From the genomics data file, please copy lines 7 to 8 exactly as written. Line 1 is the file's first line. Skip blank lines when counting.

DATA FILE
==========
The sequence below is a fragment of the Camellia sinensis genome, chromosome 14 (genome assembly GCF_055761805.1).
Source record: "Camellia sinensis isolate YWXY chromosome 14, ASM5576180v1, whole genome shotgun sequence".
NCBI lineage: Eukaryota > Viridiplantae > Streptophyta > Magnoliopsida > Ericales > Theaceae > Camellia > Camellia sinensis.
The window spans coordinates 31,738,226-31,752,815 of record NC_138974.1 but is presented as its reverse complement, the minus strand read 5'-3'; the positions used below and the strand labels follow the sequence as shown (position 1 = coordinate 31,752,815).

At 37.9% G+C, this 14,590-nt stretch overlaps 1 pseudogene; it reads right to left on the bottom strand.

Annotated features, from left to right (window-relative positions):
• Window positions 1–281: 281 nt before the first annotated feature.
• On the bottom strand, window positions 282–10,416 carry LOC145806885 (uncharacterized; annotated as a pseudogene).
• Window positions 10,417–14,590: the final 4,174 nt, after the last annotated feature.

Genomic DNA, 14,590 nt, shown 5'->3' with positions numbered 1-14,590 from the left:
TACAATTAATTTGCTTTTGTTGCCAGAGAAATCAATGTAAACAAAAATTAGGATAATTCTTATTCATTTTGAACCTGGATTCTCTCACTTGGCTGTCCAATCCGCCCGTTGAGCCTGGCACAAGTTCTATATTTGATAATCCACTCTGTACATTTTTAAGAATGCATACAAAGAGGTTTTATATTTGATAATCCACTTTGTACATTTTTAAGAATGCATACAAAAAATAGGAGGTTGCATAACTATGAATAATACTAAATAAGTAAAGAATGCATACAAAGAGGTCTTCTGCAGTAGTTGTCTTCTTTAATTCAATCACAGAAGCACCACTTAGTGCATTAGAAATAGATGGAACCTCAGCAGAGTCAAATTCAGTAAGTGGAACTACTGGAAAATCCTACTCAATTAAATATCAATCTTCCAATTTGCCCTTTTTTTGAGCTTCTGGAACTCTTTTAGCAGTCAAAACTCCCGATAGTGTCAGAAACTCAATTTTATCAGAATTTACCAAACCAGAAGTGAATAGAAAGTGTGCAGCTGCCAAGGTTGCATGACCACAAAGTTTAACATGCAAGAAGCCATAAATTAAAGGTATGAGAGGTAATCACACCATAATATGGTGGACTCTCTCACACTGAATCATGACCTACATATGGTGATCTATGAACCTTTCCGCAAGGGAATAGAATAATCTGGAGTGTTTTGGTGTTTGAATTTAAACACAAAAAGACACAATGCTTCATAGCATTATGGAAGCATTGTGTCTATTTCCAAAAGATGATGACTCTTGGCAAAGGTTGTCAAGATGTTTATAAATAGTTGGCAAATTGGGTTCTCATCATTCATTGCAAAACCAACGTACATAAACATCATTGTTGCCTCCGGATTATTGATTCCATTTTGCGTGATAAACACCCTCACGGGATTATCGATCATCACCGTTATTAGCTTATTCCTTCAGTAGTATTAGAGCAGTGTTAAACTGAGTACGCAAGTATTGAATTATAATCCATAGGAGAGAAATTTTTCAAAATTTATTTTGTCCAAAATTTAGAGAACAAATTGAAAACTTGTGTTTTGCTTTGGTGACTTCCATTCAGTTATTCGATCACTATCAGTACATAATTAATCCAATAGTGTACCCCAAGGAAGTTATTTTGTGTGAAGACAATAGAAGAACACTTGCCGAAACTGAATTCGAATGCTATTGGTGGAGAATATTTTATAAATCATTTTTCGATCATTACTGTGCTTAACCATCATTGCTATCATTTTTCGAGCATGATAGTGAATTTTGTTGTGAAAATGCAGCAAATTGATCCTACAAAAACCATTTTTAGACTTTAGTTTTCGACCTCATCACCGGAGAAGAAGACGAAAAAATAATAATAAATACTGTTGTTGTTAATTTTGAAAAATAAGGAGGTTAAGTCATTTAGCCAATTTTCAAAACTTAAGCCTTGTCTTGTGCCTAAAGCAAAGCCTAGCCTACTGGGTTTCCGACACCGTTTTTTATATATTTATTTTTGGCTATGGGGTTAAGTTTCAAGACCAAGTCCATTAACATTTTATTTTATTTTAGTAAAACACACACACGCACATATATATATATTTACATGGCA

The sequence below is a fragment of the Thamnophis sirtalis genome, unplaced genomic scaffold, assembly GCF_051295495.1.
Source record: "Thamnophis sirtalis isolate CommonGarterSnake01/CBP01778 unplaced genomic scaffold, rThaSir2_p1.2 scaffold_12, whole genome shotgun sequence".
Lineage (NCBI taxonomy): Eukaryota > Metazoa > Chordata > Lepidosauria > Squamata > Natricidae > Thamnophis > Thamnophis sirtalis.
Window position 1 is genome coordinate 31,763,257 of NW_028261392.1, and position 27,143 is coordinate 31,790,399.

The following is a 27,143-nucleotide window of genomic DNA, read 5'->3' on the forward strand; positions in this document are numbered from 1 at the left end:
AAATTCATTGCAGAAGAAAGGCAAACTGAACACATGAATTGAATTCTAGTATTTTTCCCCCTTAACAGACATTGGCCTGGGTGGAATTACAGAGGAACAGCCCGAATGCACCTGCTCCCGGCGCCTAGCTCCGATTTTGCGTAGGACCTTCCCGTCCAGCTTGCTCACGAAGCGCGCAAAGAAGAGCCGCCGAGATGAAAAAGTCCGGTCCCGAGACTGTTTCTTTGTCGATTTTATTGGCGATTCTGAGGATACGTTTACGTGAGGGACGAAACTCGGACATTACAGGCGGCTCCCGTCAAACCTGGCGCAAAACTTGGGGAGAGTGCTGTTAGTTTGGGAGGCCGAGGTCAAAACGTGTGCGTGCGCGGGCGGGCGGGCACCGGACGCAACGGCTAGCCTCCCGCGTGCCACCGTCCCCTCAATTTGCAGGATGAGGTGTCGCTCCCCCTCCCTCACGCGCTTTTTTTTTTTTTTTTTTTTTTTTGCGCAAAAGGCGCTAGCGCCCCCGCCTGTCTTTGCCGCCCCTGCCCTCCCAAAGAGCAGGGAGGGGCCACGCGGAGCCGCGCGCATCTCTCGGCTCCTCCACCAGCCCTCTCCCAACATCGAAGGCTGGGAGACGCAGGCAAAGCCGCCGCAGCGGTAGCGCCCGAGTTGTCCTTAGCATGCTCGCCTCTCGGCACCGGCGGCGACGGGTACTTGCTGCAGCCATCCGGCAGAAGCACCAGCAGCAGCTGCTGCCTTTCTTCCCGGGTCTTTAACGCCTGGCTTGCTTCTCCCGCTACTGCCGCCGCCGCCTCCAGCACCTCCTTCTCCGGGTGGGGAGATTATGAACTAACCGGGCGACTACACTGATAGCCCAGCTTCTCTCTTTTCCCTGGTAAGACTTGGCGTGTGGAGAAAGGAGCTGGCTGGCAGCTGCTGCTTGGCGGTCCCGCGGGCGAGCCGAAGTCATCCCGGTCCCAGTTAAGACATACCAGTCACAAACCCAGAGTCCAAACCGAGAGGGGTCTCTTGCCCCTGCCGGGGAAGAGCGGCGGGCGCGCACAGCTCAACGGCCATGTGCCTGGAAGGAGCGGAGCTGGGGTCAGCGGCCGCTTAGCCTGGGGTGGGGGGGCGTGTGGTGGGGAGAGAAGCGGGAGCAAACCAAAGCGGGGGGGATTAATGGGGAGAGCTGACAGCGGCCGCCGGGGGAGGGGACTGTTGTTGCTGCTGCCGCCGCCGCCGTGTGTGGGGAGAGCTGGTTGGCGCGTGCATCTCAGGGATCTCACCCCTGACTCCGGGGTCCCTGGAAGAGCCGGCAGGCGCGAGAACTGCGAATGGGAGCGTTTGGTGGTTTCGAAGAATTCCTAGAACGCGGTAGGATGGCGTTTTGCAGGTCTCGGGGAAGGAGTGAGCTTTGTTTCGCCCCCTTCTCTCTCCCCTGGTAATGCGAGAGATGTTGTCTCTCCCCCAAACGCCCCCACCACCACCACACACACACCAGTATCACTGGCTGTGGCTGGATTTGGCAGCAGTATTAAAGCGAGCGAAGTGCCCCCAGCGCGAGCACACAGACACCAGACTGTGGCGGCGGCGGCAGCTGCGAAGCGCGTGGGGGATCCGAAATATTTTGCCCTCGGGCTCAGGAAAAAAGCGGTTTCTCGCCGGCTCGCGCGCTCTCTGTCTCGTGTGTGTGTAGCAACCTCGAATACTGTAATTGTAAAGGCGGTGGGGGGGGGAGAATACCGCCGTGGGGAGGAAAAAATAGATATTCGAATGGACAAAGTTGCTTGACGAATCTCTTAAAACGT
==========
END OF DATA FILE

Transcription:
• Window positions 1–281: 281 nt before the first annotated feature.
• On the bottom strand, window positions 282–10,416 carry LOC145806885 (uncharacterized; annotated as a pseudogene).